Transcription

serpentis hostes, maria transvolant, in Asiam collecto\ agmine pergunt. Cornices\ duces precedunt, et ipse quasi\ exercitus prosequuntur. Eximia\ illis circa filios pietas. Nam\ adeo nidos impensius fo\ vent, ut assiduo incubitu\ plumas exuant. Quantum\ autem tempus impende\ rint in fetibus educandis,\ tantum et ipse invicem a pul\ lis suis aluntur. Ciconie\ sonum oris pro voce quatiente rostro flaciunt [PL,faciunt]. Illos autem\ pretendunt qui cum fletu et stridore dentium quod male\ gesserunt ore promunt. Hee sunt nuntie veris, quia ceteris\ demonstrant temperantiam converse mentis. Societatis sunt\ comites, quia libenter habitant inter fratres. Dicitur etiam de ciconia\ quod serpentium sit inimica. Serpentes sunt perverse cogitatio\ nes, seu perversi fratres, quos ciconia rostro percutit, dum iustus\ pravas cogitationes restringit, vel perversos fratres perungenti [PL, pungenti]\ invectione reprehendit. Maria transvolant, in Asiam collec\ to agmine pergunt. Asia interpretatur elevata. Maria igitur transvo\ lat et Asiam pergit, qui spretis mundi tumultibus ad altio\ ra tendit. Eximia illis circa filios pietas ut assiduo incu\ bitu super eos exuant plumas. Assiduo incubitu sup[er] pul\ los ciconie plumas exuunt, quia dum prelati subiectos nutri\ unt, superfluitatis et levitatis a se plumas evellunt. Quantum\ autem tempus impenderint in fetibus educandis, tantum et ipse\ invicem a pullis suis aluntur. Quantum pulli eorum indigent\ tamdiu ciconie eos nutrire debent, quia in quantum indigent

Translation

they are the enemies of snakes; they fly across the sea, making their way in flocks to Asia. Crows go in front of them as their guides, the storks following them as if in an army. Storks possess a strong sense of duty towards their young. They are so keen to keep their nests warm that their feathers fall out as a result of the constant incubation. But their young spend as much time caring for them when they grow old, as they spend caring for their young. Storks make a sound by clashing their bills. They represent those who 'with weeping and gnashing of teeth' (Matthew, 8:12) proclaim from their own mouths the evil they have done. Storks herald the spring, like those who demonstrate to others the moderation of a mind that has undergone conversion. They have a sense of community like those who live willingly in the community of their brothers. It is said also that the stork is the enemy of snakes. Snakes are evil thoughts or evil brothers; the stork strikes snakes with its bill, as the righteous check evil thoughts or reprimand their wicked brothers with penetrating rebukes. Storks fly across the sea and make their way in flocks to Asia. Asia signifies heavenly things. Those people also fly across the sea to Asia, therefore, who, scorning the commotions of the world, aim for higher things. Storks are are notably devoted to their young, with the result that their feathers fall out from constant incubation. Storks lose their feathers from the constant incubation of their young in the same way that prelates, when they nourish those in their charge, pluck out from their own bodies the feathers of excess and weakness. Young storks spend as much time caring for their parents as their parents spent on rearing them. Storks must nourish their young in proportion to their need, in the same way that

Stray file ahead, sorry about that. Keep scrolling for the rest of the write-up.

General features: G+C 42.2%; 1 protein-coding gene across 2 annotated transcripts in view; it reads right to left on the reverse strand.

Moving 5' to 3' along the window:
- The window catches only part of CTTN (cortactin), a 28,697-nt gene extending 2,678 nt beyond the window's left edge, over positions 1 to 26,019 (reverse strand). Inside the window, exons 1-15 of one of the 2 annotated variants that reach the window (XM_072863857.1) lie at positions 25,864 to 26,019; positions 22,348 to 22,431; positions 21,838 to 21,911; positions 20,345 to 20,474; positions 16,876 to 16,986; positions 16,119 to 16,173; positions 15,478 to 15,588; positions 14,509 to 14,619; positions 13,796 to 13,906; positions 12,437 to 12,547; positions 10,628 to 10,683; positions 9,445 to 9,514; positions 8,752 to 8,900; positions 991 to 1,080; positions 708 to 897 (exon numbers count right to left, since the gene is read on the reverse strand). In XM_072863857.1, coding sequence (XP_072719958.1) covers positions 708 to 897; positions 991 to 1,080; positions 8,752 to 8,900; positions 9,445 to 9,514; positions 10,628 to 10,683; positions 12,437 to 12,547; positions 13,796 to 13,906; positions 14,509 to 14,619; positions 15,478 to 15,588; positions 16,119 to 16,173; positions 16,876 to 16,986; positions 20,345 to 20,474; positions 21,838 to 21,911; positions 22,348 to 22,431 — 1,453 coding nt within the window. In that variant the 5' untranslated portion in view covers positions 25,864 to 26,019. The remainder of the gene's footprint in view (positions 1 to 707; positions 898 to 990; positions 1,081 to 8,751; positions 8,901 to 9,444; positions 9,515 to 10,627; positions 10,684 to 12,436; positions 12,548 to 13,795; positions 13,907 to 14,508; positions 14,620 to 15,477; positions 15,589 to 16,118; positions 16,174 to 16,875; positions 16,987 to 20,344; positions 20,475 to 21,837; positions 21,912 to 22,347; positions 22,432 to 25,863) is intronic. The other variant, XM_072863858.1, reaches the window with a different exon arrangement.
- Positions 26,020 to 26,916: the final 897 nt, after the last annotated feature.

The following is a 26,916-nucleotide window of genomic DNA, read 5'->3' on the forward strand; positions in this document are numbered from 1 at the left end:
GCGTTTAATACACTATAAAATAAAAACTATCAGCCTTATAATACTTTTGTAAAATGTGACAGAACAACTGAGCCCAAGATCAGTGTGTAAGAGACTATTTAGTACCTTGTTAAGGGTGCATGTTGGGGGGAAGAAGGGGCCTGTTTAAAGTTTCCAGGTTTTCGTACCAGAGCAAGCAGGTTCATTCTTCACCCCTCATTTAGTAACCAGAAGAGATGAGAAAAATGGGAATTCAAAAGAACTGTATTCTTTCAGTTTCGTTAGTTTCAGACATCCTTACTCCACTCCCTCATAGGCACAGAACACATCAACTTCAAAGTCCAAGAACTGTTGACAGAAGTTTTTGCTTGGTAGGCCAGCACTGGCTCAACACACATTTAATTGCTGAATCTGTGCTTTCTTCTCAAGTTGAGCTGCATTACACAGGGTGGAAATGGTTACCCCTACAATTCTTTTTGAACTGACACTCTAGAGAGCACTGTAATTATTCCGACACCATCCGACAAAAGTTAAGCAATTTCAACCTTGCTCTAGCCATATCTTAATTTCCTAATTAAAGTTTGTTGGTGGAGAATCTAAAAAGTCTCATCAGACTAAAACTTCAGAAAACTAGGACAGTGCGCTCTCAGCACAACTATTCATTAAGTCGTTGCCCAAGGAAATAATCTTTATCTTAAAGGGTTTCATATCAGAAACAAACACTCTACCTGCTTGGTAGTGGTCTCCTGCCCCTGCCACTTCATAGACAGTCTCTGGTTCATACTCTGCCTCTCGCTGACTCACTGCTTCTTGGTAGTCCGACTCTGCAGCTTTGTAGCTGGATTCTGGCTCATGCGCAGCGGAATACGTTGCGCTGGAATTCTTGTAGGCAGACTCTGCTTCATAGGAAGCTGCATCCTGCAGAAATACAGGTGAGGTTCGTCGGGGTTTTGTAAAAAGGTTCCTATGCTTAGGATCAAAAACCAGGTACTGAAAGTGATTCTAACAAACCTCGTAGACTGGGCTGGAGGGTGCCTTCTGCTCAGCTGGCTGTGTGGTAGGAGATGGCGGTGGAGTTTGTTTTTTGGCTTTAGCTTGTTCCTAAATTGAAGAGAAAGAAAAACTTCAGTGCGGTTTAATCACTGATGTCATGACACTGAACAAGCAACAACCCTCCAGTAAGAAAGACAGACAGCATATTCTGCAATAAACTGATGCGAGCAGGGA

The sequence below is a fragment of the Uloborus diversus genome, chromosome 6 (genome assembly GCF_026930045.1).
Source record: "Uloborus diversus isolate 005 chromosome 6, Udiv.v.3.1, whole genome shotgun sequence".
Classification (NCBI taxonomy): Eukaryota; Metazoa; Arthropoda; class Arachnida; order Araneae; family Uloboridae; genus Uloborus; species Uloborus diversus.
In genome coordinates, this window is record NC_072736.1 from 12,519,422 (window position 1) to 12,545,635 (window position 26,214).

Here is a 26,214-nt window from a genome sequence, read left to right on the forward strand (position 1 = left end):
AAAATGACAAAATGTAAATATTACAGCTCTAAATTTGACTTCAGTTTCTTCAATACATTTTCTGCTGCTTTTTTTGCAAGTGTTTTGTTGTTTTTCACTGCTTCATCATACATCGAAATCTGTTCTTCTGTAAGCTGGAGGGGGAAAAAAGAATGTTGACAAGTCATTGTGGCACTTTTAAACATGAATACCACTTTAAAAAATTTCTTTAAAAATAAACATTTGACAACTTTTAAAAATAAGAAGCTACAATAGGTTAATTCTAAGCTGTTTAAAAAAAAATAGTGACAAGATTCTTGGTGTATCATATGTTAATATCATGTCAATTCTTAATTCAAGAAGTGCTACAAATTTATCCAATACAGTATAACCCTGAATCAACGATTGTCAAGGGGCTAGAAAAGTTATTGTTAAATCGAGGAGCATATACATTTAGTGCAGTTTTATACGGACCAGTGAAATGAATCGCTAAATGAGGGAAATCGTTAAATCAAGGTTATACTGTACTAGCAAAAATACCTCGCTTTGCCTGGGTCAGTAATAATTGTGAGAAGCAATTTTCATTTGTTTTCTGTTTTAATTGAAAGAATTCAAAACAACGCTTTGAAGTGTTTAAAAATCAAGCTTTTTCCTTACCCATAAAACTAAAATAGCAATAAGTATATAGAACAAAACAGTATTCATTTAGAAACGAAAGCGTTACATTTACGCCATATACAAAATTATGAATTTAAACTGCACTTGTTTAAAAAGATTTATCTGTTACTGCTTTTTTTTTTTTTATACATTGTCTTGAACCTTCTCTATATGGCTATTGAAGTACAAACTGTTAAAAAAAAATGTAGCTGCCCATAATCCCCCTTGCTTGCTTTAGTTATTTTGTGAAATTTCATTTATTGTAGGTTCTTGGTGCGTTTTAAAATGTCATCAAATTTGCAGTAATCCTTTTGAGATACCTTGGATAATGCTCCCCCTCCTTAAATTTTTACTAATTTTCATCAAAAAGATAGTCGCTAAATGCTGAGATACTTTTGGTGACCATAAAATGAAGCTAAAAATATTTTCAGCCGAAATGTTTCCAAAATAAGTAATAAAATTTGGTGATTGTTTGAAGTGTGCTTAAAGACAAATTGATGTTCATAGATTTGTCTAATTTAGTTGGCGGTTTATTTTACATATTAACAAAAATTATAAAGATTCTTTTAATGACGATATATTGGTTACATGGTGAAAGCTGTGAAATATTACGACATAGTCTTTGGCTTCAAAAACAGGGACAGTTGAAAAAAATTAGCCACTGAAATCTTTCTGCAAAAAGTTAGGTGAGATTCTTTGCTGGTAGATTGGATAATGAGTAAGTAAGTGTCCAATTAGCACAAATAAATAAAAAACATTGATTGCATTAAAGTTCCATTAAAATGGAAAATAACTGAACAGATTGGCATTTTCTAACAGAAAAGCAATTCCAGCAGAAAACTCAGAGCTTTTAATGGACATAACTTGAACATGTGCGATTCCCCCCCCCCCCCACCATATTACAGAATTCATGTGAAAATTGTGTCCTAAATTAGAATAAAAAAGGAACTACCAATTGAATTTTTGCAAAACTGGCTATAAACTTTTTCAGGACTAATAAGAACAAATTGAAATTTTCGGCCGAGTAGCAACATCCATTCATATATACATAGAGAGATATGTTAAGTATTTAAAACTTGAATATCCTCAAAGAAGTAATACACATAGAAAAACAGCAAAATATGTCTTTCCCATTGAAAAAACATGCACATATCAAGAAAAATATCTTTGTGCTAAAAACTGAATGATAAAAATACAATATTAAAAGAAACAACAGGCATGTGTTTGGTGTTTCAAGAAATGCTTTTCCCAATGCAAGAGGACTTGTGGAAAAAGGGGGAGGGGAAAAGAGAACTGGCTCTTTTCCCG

• Commentary

    Text

    Storks eat snakes.

    Illustration

    Two recognisable storks in a roundel. One is eating a frog, not the snake mentioned in the text and the other may be snapping its beak together.

    Comment

    Although the stork is only recorded once in the middle ages as a visitor to Britain, the Aberdeen artist has created a remarkably accurate portrait of the bird (and the frog). The original source for the illustration must have been made on the Continent by someone who had observed storks. There is a quire mark ('h') at the bottom centre of the page.

    Folio Attributes

    • Gatherings, quire marks, folio marks

      Gatherings, quire marks, folio marks

      Gatherings, quire marks, folio marks
      Folio Marks